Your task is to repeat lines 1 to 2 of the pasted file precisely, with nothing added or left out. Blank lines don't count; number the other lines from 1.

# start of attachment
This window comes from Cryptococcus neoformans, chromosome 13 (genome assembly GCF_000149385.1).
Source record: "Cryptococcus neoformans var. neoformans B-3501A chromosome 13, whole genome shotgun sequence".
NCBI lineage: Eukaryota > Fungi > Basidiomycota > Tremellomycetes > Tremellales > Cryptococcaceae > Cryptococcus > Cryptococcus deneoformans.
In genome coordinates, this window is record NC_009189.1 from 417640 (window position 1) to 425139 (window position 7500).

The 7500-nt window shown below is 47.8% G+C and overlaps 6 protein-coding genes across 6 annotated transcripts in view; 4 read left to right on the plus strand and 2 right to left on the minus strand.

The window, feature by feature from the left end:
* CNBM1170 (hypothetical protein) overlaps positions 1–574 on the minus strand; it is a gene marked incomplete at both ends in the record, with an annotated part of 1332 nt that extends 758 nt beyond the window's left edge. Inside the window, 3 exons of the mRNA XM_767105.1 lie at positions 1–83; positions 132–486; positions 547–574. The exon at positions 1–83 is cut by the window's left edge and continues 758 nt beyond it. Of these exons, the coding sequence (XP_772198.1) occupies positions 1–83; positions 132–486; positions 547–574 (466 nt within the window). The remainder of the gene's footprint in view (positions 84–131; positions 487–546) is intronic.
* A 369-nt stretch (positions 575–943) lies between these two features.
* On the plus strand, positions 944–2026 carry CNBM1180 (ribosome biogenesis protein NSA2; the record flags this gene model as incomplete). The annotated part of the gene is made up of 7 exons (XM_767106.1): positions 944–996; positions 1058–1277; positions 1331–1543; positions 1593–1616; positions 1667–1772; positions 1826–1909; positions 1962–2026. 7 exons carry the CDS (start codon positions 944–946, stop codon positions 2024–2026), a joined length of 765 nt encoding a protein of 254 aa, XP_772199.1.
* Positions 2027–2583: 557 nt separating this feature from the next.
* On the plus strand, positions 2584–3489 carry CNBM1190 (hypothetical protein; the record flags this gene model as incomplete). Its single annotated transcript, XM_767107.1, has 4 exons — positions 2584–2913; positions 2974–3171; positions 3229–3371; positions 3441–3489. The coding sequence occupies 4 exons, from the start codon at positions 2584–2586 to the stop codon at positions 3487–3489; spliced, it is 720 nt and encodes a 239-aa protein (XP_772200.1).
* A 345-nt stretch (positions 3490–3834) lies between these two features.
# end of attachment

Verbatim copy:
This window comes from Cryptococcus neoformans, chromosome 13 (genome assembly GCF_000149385.1).
Source record: "Cryptococcus neoformans var. neoformans B-3501A chromosome 13, whole genome shotgun sequence".